L'État, c'est moi ("I am the state", lit. "the state, that is me") is an apocryphal saying attributed to Louis XIV, King of France and Navarre. It was allegedly said on 13 April 1655 before the Parlement of Paris.[1] It is supposed to recall the primacy of the royal authority in a context of defiance with the Parliament, which contests royal edicts taken in lit de justice on 20 March 1655.[2] The phrase symbolizes absolute monarchy and absolutism.

Louis XIV by Juste d'Egmont, 1654

Nevertheless, historians contest that this sentence, which does not appear in the registers of the parliament, was really said by Louis XIV,[1][3] especially since on his deathbed, Louis XIV pronounced a sentence, attested, seemingly contradictory: "I die, but the state will always remain."[4]

The origin of the phrase is attributed to Pierre-Édouard Lémontey in his Essai sur l'établissement monarchique de Louis XIV et sur les altérations qu'il éprouva pendant la vie de ce prince (1818), who writes: "The Koran of France was contained in four syllables and Louis XIV pronounced them one day: "L'État, c'est moi!". As Olivier Chaline and Edmond Dziembowski point out, "if the forger is well forgotten today, his invention has not finished being used...".[5]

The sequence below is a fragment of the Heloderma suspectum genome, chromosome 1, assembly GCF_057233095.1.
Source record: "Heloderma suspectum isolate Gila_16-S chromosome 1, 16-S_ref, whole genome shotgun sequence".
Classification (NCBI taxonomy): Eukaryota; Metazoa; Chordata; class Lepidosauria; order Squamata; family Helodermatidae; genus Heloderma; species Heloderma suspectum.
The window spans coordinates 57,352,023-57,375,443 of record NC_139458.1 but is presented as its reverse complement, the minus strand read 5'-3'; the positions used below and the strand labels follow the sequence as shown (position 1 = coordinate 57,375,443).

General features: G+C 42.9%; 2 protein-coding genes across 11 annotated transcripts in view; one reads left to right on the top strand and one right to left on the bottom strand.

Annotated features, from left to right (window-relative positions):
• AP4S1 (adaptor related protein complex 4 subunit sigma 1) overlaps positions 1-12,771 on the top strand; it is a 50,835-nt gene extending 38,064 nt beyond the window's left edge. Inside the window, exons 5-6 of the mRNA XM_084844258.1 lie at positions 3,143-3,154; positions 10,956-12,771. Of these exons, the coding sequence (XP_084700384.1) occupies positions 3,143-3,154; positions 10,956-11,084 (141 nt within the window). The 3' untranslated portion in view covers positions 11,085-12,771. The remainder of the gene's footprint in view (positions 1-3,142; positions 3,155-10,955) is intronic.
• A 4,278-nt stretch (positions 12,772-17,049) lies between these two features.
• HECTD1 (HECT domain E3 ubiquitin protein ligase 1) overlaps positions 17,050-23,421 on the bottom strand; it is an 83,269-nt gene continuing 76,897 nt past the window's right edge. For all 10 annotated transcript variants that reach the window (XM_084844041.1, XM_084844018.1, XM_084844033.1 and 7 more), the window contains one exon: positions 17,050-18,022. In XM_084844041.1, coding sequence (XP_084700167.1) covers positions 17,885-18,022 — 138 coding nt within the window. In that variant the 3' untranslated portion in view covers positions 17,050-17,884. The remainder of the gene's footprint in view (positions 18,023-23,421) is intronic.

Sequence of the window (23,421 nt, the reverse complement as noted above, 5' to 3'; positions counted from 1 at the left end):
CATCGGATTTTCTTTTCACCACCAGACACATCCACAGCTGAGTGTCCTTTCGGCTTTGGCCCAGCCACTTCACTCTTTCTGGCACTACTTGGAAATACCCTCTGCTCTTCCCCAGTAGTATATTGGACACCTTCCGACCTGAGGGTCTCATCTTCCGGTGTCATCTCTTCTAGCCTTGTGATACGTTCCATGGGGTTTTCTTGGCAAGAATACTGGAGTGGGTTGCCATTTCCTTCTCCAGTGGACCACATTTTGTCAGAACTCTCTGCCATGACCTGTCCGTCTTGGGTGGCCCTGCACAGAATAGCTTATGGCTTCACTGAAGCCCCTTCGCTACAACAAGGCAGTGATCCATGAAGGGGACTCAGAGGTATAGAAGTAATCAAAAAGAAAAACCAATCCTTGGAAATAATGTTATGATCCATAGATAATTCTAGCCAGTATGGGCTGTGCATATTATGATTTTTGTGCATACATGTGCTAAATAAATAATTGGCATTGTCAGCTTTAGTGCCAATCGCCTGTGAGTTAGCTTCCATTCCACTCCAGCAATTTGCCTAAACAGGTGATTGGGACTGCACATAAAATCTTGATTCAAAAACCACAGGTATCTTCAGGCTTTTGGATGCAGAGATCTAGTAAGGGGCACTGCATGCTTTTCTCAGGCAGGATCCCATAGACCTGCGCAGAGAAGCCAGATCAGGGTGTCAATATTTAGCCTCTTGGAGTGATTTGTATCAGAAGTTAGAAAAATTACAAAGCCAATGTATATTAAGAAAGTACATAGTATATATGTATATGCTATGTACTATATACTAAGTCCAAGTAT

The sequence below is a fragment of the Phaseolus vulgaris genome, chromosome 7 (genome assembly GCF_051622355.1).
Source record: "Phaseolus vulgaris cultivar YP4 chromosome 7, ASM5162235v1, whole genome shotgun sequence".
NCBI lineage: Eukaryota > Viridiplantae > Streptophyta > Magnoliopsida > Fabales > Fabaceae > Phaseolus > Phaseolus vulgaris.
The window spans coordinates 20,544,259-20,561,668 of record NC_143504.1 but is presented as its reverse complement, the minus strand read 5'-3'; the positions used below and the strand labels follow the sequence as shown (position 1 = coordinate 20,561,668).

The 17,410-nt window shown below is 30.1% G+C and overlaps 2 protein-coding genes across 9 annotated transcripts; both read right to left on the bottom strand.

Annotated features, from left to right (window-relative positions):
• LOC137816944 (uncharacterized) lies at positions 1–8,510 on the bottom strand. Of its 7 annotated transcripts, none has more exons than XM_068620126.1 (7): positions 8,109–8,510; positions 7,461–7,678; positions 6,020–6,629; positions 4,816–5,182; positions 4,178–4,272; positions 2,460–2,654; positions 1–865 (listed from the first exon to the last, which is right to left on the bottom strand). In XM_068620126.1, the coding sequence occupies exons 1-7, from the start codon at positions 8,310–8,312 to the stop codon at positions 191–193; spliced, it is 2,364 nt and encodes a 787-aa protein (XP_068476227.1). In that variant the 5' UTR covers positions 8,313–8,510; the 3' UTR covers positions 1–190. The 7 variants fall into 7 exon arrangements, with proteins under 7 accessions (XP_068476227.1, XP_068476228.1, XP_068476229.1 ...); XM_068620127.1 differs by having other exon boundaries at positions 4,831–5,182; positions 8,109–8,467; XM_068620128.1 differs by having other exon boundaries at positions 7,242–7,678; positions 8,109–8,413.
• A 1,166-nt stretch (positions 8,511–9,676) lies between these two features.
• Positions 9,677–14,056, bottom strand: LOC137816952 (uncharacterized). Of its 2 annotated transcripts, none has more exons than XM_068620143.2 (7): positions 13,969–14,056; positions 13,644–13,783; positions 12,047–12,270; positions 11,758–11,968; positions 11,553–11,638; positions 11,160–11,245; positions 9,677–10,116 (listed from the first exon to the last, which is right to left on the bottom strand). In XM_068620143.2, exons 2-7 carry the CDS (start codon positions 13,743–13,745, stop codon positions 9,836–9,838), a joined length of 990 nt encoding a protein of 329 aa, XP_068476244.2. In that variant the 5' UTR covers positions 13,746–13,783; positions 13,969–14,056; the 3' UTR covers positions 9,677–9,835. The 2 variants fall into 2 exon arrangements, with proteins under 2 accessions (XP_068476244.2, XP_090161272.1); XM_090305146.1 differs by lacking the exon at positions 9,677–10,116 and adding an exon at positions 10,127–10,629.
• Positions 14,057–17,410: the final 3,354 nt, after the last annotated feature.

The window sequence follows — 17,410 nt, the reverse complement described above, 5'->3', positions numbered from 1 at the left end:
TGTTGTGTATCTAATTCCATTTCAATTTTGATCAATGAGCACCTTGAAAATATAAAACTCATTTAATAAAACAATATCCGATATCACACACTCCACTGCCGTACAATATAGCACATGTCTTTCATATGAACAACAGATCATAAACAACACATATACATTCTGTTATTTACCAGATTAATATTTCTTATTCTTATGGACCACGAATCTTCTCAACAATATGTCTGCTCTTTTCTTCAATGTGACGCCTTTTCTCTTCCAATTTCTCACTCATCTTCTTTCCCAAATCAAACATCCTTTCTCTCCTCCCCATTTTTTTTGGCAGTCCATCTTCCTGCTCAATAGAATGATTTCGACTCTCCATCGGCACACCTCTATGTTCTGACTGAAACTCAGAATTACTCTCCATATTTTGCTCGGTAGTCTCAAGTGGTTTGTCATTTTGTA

Bibliography edit

  • Bély, Lucien (2005). Louis XIV : le plus grand roi du monde. Les classiques Gisserot de l'histoire (in French). Éditions Jean-paul Gisserot. p. 279. ISBN 287747772X. Bely2005.

References edit

  1. ^ a b Bély 2005, p. 77
  2. ^ Bély 2005, p. 47.
  3. ^ Bertière, S. (2007). Mazarin: le maître du jeu. Le livre de poche (in French). Fallois. p. 458. ISBN 978-2-87706-635-8.
  4. ^ "Mort de Louis XIV : "Je m'en vais, mais l'État demeurera toujours"". FIGARO. 2015-09-01. Retrieved 2019-06-09.
  5. ^ in Michel Figeac (dir), État, pouvoirs et contestations dans les monarchies française et britannique et dans leurs colonies américaines (vers 1640-vers 1780), Armand Colin, 2018, p. 8